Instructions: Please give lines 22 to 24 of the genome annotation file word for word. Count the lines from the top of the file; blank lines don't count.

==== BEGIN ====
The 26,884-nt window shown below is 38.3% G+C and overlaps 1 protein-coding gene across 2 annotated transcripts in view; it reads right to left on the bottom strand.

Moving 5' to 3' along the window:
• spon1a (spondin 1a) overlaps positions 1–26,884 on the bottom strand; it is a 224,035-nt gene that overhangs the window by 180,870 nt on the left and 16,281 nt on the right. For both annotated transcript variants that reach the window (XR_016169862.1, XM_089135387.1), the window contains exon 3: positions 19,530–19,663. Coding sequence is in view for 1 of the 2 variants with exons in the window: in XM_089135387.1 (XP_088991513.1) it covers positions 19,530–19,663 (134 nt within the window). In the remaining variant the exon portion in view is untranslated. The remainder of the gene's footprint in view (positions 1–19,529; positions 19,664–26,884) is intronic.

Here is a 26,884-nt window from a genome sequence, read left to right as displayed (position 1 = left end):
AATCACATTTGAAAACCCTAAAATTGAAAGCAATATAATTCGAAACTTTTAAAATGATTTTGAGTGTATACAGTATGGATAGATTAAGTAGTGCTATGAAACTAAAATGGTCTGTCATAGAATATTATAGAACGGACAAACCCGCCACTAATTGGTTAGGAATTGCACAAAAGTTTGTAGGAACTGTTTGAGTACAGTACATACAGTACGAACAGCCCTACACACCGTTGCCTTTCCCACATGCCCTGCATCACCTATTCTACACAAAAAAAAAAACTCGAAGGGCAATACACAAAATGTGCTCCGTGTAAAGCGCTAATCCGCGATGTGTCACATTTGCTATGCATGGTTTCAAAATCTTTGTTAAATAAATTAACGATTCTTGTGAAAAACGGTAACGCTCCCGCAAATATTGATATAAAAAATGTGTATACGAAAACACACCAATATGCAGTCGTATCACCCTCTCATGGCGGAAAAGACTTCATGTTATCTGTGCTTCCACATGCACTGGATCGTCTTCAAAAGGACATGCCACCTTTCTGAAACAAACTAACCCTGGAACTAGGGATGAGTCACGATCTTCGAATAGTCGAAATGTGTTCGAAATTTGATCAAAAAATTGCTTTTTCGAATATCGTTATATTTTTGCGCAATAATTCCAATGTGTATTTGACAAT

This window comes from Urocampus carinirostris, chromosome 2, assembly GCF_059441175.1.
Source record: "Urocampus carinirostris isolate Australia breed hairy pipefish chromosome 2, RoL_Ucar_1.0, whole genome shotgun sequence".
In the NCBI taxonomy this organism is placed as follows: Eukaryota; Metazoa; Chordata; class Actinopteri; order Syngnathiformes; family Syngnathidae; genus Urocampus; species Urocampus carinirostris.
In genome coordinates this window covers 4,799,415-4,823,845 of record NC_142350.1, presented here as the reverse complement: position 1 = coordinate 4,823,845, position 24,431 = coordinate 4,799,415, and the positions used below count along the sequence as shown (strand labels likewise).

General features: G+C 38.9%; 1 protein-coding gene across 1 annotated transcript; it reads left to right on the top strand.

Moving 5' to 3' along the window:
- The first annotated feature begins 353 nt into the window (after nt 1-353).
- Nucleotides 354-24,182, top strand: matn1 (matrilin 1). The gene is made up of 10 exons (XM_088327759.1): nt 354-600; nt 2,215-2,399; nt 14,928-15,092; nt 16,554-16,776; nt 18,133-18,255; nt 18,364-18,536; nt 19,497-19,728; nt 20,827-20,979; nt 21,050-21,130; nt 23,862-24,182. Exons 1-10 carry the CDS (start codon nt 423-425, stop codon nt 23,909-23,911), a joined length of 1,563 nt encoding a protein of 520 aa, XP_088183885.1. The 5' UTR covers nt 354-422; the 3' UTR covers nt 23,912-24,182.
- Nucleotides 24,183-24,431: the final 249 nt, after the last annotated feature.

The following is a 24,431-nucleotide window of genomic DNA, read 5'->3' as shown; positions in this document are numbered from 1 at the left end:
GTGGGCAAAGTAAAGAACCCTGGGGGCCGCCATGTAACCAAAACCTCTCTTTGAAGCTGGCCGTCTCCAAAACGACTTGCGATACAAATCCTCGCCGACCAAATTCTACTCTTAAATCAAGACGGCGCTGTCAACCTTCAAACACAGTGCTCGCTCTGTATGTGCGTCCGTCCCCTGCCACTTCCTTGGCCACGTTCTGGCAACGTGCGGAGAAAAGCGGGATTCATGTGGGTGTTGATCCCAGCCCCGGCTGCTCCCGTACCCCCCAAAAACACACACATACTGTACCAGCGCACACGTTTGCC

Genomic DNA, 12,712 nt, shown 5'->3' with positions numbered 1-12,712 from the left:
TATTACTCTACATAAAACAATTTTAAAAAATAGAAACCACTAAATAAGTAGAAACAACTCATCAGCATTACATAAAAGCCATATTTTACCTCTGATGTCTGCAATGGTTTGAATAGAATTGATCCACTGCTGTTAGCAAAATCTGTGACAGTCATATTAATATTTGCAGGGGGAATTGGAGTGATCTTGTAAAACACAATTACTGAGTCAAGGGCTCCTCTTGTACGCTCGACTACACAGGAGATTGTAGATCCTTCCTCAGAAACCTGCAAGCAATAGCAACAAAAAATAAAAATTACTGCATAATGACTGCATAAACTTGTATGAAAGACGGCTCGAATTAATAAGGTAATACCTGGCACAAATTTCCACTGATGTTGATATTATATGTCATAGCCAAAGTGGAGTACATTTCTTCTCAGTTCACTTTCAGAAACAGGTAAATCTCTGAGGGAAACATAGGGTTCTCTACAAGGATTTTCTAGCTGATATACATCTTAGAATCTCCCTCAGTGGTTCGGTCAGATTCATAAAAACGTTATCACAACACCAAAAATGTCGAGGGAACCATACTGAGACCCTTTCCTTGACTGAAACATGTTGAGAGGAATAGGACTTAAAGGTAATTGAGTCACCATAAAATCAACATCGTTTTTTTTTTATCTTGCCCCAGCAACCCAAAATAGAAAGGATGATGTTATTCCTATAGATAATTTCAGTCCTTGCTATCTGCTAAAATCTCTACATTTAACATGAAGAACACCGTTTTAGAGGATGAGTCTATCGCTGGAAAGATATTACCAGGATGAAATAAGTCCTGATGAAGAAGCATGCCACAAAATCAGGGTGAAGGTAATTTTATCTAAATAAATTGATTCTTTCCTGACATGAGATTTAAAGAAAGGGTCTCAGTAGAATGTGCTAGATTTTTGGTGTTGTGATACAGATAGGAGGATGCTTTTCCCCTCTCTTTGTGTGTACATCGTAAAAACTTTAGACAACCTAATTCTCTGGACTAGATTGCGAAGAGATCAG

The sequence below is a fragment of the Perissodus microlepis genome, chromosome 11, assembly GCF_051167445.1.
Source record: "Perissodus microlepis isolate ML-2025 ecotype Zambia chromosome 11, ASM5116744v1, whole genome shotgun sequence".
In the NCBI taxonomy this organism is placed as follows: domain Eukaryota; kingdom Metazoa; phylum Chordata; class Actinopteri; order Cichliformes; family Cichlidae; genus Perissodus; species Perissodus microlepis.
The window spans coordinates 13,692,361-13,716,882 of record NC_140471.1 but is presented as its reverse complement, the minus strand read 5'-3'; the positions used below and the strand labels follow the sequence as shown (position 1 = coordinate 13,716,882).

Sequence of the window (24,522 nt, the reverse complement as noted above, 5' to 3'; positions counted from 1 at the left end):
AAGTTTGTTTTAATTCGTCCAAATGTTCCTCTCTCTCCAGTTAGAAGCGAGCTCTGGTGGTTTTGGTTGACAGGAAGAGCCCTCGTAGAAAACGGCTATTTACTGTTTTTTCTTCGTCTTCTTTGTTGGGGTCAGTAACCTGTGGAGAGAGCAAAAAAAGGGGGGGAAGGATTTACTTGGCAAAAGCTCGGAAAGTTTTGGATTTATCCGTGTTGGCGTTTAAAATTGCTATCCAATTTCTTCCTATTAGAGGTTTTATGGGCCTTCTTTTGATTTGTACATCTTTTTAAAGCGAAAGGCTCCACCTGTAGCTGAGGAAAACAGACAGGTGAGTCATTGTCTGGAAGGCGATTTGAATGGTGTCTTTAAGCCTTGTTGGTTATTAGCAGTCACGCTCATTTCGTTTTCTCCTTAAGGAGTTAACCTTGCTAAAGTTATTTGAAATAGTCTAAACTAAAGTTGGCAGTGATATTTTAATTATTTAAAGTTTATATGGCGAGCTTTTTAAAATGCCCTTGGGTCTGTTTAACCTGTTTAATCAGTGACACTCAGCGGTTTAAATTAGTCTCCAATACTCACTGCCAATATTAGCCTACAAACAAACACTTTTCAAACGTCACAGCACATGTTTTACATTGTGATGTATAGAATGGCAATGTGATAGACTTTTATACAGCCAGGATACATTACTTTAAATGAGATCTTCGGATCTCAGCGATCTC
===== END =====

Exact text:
The window spans coordinates 13,692,361-13,716,882 of record NC_140471.1 but is presented as its reverse complement, the minus strand read 5'-3'; the positions used below and the strand labels follow the sequence as shown (position 1 = coordinate 13,716,882).

Sequence of the window (24,522 nt, the reverse complement as noted above, 5' to 3'; positions counted from 1 at the left end):
AAGTTTGTTTTAATTCGTCCAAATGTTCCTCTCTCTCCAGTTAGAAGCGAGCTCTGGTGGTTTTGGTTGACAGGAAGAGCCCTCGTAGAAAACGGCTATTTACTGTTTTTTCTTCGTCTTCTTTGTTGGGGTCAGTAACCTGTGGAGAGAGCAAAAAAAGGGGGGGAAGGATTTACTTGGCAAAAGCTCGGAAAGTTTTGGATTTATCCGTGTTGGCGTTTAAAATTGCTATCCAATTTCTTCCTATTAGAGGTTTTATGGGCCTTCTTTTGATTTGTACATCTTTTTAAAGCGAAAGGCTCCACCTGTAGCTGAGGAAAACAGACAGGTGAGTCATTGTCTGGAAGGCGATTTGAATGGTGTCTTTAAGCCTTGTTGGTTATTAGCAGTCACGCTCATTTCGTTTTCTCCTTAAGGAGTTAACCTTGCTAAAGTTATTTGAAATAGTCTAAACTAAAGTTGGCAGTGATATTTTAATTATTTAAAGTTTATATGGCGAGCTTTTTAAAATGCCCTTGGGTCTGTTTAACCTGTTTAATCAGTGACACTCAGCGGTTTAAATTAGTCTCCAATACTCACTGCCAATATTAGCCTACAAACAAACACTTTTCAAACGTCACAGCACATGTTTTACATTGTGATGTATAGAATGGCAATGTGATAGACTTTTATACAGCCAGGATACATTACTTTAAATGAGATCTTCGGATCTCAGCGATCTC